By Huw Jones and Tom Wilson
LONDON (Reuters) – The world’s leading economies need to plug gaps in their rulebooks to avoid digital currencies like Facebook’s planned Libra stablecoin from undermining financial stability, the Group of 20 Economies’ (G20) regulatory watchdog said on Tuesday.
Stablecoins are tied to a traditional currency or basket of assets, and used for payments or storing value.
The G20’s Financial Stability Board (FSB) set out 10 recommendations on Tuesday for a common, international approach to regulating stablecoins, prompted by social media giant Facebook proposing its Libra stablecoin.
They should face the same rules as other businesses that present the same risks, regardless of technology used, it said.
Existing financial rules, such as for payments and customer checks, generally apply in whole or in part to stablecoins and address at least some of the risks they generate, the FSB said.
Coverage, however, can be patchy from country to country, exposing gaps for supervising a cross-border stablecoin, the FSB said.
The recommendations propose flexible, cross-border cooperation to avoid a stablecoin playing off one jurisdiction against another.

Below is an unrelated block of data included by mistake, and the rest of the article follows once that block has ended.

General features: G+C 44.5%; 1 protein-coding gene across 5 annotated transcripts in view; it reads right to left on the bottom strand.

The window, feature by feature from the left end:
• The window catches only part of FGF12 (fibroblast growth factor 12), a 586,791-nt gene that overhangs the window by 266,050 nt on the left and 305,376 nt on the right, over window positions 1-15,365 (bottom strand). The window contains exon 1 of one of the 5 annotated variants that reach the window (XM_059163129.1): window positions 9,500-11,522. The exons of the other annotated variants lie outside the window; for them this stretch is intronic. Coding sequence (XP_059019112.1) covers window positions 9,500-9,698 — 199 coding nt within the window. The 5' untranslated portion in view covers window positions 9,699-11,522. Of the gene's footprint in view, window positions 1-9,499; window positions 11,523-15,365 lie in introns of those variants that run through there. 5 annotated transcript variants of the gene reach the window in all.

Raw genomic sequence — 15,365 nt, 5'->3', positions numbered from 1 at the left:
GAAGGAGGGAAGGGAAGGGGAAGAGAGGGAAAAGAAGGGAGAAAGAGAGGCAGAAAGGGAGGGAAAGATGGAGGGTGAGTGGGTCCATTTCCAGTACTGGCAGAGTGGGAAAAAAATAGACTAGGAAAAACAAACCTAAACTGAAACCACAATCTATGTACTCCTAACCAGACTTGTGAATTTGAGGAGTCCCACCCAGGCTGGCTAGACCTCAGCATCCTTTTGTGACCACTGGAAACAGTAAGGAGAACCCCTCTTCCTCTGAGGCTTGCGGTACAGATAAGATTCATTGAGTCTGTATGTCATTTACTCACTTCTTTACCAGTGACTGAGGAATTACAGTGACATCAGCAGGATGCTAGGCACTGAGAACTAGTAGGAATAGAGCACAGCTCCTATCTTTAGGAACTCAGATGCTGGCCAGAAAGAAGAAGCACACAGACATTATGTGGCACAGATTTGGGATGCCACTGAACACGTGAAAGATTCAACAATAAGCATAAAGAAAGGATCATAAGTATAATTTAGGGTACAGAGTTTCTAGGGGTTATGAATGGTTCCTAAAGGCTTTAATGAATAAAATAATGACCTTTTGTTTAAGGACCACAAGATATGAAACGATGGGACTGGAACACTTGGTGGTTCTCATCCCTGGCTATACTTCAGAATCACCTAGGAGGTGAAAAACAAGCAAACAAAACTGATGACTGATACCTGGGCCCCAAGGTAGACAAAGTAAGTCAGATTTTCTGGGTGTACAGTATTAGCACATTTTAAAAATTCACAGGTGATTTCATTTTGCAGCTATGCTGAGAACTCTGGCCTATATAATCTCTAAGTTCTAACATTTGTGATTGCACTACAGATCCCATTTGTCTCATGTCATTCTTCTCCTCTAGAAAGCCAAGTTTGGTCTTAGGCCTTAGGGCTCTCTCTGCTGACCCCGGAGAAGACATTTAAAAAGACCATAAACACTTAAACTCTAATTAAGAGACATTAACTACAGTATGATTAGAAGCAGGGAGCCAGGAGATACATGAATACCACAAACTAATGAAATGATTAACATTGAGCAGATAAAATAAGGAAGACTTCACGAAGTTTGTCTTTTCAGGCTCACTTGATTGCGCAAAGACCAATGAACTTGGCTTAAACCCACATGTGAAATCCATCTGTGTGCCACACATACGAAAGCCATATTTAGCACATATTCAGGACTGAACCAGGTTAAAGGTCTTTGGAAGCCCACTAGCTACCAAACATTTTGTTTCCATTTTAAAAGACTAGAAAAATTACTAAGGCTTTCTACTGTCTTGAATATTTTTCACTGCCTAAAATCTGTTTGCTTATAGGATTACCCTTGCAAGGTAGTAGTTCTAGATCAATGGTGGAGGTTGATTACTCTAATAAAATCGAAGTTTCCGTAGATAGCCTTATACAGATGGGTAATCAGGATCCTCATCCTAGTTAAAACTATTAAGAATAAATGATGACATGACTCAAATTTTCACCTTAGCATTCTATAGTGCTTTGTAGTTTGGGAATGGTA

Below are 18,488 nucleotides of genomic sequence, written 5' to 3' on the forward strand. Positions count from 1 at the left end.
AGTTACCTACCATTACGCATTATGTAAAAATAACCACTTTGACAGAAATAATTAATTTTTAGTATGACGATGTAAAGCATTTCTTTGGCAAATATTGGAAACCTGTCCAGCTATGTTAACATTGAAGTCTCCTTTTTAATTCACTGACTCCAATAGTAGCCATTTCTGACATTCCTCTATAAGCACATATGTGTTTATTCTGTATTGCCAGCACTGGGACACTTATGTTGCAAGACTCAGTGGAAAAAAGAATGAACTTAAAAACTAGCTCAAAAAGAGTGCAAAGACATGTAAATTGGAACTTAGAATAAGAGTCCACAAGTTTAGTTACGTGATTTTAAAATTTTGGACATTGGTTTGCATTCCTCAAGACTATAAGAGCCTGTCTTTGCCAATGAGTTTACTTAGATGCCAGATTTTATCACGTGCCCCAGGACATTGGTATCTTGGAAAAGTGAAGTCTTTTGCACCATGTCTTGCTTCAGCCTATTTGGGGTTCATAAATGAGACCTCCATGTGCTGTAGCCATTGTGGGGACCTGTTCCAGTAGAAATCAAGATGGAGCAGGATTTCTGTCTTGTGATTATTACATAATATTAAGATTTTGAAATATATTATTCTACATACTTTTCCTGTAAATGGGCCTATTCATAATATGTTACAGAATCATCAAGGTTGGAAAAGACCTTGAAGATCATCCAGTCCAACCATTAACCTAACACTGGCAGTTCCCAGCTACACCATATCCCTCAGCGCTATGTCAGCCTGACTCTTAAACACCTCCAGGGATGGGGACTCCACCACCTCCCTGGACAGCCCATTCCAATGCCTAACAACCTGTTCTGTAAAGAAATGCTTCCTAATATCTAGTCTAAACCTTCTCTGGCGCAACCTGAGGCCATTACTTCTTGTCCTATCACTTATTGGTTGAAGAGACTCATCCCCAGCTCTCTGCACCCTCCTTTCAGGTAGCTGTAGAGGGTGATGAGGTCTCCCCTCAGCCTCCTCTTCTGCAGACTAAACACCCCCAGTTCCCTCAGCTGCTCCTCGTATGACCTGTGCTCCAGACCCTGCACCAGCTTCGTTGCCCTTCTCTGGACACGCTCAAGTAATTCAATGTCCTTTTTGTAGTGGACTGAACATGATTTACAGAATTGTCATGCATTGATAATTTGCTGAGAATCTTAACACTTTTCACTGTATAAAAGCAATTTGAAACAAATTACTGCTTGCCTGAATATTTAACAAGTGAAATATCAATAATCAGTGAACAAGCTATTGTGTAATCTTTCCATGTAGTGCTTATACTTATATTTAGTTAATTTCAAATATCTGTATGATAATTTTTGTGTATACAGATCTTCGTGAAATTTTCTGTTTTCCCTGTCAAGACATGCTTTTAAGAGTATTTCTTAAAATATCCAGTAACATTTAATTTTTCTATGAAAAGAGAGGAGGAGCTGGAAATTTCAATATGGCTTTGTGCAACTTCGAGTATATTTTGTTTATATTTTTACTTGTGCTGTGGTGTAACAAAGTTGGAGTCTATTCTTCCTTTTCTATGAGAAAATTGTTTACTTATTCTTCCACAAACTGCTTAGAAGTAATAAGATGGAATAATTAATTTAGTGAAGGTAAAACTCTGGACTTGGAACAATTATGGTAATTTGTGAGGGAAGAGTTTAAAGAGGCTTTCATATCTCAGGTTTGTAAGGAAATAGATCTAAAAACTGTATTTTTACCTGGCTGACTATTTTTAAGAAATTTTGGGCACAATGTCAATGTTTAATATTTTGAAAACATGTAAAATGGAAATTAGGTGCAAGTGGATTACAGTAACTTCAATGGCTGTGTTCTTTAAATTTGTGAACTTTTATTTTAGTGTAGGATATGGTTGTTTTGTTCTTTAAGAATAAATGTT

“Relevant authorities should, where necessary, clarify regulatory powers and address potential gaps in their domestic frameworks to adequately address risks posed by global stablecoins,” the FSB said.
Stablecoin operators must effectively manage risks, be operationally resilient, have safeguards against cyber attacks, and systems for stopping money laundering and terrorist financing, it said.
Several of Libra’s major backers, including Visa, Mastercard and PayPal, have since dropped out after scepticism from regulators and central banks, which said it must not be launched until adequate rules are in place.
Facebook’s potentially huge reach in cross-border payments would make it an instant, systemic rival to traditional currencies, central banks have said
The company said last month it was still planning to offer the Libra token but was also working on digital versions of government-backed currencies.
The Switzerland-based Libra, which will issue and govern the digital currency, has said that it welcomes the regulatory scrutiny. It declined to comment further.
Central banks are also looking into the possibility of issuing their own digital currencies as the use of cash for payments declines. The threat to their control over money posed by Libra’s potential launch has been a major factor in accelerating research efforts.
Existing stablecoins, many of which are available internationally, are still small in scale and pose no risks to financial stability, but this could change if use significantly increased, the FSB said.
The largest, Tether, with a market capitalisation of around $6.3 billion, it still a fraction of the size of bitcoin. It is little used beyond the world of cryptocurrency trading.
The FSB’s public consultation is open until July 15, with a final report published in October.
(Reporting by Huw Jones and Tom Wilson, editing by Steve Orlofsky)